Yemeni Citizens Say Hodeidah Battle Brings Sanaa Closer to Freedom

Yemeni Citizens Say Hodeidah Battle Brings Sanaa Closer to Freedom

Friday, 15 June, 2018 - 11:00
Asharq Al-Awsat
Sanaa residents are looking forward to military operations launched by national joint forces and pro-government Arab Coalition forces on Wednesday to liberate Hodeidah and its strategic ports.

An atmosphere of joy and relief was registered for most citizens, accompanied by a rise in panic among Houthi militia supporters. 

Houthi leaders intensified their campaigns for recruitment and raising funds.

In remarks to Asharq Al-Awsat, a number of Sanaa residents expressed joy towards advances made by pro-government forces, stressing that the liberation of Hodeidah, a coastal city and the restoration of its vital port to legitimate control is half way towards the liberation of coup-run Sanaa and other provinces under Houthi hegemony. 

Some citizens cited retaking Hodeidah as the beginning of the end of the coup, and a step closer to the restoration of state institutions to constitutional authorities.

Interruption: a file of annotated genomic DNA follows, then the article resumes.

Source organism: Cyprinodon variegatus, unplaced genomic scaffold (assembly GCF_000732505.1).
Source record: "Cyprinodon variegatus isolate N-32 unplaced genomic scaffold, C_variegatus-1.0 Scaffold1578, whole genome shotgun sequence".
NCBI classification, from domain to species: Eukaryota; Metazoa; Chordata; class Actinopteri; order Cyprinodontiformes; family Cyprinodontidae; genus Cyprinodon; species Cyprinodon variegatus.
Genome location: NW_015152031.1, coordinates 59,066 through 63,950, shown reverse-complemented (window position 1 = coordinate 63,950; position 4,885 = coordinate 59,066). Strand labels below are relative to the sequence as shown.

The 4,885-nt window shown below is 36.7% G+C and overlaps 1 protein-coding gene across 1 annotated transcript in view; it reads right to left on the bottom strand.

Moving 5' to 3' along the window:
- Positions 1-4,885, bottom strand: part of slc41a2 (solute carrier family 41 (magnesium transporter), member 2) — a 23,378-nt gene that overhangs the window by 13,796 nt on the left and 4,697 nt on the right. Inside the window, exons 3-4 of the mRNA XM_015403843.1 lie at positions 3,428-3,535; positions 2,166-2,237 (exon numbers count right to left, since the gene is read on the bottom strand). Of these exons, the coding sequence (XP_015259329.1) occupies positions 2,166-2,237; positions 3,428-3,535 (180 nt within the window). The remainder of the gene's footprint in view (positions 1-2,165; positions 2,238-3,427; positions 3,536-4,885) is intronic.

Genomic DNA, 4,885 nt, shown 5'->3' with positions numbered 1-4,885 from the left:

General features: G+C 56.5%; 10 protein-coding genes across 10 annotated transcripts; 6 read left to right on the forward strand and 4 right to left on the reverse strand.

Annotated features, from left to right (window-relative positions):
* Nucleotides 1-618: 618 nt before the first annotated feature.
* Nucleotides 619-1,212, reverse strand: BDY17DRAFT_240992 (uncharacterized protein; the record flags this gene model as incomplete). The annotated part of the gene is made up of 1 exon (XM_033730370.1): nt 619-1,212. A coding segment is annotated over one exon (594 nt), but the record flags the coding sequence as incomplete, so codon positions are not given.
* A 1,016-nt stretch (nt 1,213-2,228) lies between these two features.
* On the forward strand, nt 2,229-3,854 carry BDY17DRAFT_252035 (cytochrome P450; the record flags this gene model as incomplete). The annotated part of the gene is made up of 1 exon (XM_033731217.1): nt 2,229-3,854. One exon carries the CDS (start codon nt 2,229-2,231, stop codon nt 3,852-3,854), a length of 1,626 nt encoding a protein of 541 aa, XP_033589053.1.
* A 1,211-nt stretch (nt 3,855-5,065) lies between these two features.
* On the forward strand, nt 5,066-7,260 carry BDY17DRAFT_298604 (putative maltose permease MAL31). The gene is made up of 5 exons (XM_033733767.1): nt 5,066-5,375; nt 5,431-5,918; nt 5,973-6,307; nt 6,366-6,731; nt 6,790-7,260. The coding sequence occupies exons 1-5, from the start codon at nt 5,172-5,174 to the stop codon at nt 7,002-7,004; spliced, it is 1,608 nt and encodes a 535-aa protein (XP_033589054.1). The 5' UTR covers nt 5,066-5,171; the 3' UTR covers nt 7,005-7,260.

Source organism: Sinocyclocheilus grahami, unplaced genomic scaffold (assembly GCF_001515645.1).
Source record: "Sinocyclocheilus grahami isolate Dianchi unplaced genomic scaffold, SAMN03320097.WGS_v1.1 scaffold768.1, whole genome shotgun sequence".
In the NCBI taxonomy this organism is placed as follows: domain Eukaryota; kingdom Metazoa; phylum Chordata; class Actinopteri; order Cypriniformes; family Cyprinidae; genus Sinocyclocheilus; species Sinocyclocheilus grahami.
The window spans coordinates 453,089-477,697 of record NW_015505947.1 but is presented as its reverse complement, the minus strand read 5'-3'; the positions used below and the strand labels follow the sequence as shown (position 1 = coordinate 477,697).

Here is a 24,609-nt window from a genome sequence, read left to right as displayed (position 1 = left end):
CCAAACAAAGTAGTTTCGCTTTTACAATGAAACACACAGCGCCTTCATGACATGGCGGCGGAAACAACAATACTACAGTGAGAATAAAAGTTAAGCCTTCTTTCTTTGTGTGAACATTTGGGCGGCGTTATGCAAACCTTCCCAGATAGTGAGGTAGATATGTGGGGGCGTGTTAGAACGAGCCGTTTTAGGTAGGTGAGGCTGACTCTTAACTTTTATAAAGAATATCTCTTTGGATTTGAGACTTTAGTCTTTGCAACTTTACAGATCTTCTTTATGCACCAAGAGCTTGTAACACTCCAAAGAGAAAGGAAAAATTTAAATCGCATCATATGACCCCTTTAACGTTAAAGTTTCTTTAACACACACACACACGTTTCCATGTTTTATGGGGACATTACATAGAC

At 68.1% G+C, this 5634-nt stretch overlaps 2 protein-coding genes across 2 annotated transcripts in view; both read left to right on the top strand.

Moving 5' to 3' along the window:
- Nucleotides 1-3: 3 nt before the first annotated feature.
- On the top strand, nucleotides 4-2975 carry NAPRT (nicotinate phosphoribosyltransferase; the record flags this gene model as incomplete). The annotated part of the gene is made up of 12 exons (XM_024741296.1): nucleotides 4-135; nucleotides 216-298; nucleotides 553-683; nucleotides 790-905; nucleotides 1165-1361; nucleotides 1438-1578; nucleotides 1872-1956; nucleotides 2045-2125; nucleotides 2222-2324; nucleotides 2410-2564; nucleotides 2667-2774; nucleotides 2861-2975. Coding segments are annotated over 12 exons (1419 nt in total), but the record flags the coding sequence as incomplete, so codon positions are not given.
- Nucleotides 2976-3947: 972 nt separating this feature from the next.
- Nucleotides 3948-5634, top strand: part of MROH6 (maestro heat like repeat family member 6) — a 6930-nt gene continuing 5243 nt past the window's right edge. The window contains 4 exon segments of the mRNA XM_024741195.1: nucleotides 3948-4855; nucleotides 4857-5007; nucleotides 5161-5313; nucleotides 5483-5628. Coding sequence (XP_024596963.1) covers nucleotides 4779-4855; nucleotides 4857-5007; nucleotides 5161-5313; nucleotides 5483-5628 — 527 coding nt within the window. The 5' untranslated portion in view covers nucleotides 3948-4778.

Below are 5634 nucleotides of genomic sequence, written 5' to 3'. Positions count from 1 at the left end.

Communications sector employee Mohammed said that the battle of Hodeidah would be a pivotal point in the course of the liberation of the whole of Yemen, which he described as transgressed upon by “Iranian militias.”

In his view, retaking the port leads to depriving Iran-allied Houthis to the huge financial income it derives from controlling imports coming through Hodeidah, as well as their ability to seize humanitarian aid from international organizations and their targeting of the group's followers and militants.

“Hodeidah is the real lever for the survival and steadfastness of insurgents, not only through its port, but also through accessing a number of sea points along the western coast of Yemen, " he said.

“The liberation of Hodeidah is the cornerstone of overthrowing the financial empire built by Houthis,” said Ibrahim, another Sanaa citizen.

“It means the beginning of the end of the group and the elimination of its project, which has tired the Yemenis and led to the destruction of their state,” he added.

Despite the joy in the faces of most of the population in Sana'a, citizens fear a consequent disruption of the port's work and the disruption of the flow of goods and fuel to Sanaa and other provinces under militia rule.

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